The National Commission on the Voting Rights Act issued a long (187 page) report titled “Protecting Minority Voters: The Voting Rights Act at Work, 1982-2005.” For those interested in the general issue of the Voting Rights Act, it’s effects on protecting minority voting rights, and the current debate over renewal of the Voting Rights Act (see my recent essay on Senator Obama’s comments on VRA renewal), this report is an interesting read.
For readers of Election Updates interested in election administration issues, there is a very useful discussion within this report on minority language assistance programs. This discussion is buried in the report, from pages 67 through 75. In particular, there is a helpful discussion in the section titled “Examples of Effective Language Assistance Programs” on various efforts throughout the nation.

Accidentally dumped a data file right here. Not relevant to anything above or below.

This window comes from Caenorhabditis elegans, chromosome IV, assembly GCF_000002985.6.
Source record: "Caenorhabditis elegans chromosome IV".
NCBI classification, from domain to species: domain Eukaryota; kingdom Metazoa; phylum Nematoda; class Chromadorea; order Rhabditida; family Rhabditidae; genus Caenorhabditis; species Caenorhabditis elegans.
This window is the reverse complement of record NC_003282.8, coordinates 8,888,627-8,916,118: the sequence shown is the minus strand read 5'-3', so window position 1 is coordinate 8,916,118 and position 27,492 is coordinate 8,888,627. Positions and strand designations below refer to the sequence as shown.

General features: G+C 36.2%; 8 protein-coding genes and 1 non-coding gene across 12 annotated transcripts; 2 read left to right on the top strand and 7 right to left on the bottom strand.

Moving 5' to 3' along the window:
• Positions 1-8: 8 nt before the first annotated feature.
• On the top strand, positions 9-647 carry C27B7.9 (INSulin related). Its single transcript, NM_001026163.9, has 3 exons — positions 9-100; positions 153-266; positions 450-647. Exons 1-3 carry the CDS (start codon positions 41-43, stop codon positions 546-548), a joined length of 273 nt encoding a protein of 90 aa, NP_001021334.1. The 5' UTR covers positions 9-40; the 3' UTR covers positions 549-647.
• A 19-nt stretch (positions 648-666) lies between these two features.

The following section, on “Language Assistance and Voter Turnout” is interesting, less compelling, but provocative. At this point in the report, they cite testimony at their hearings, as well as a study by James Tucker and Rodolfo Espino (which I’ll try to find but haven’t yet tracked down), which is asserted to provide evidence that language assistance programs have boosted minority voter turnout. The details provided about the Tucker and Espino study state that “the findings are based on a survey sent to 810 covered jurisdictions in 33 states. Over half responded, and complete responses were received from 361 jurisdictions in 31 states” (pages 67-68). What is difficult to understand is how one could focus only on covered jurisdictions and study the effect of language assistance programs on voter participation; rather the right methodology would seem to be to study all jurisdictions and to have variance from both jurisdictions without language assistance programs and those that do have language assistance programs to assess the effect of variance between program type and voter participation. In any case, I will try to locate this study and pass it along to readers of Election Updates, as it will be good to go to the source for details of their study. For enterprising students looking for research projects, here is a good one: look at how these VRA programs (and how well they are implemented) serve to enhance voter participation across the United States, since VRA implementation.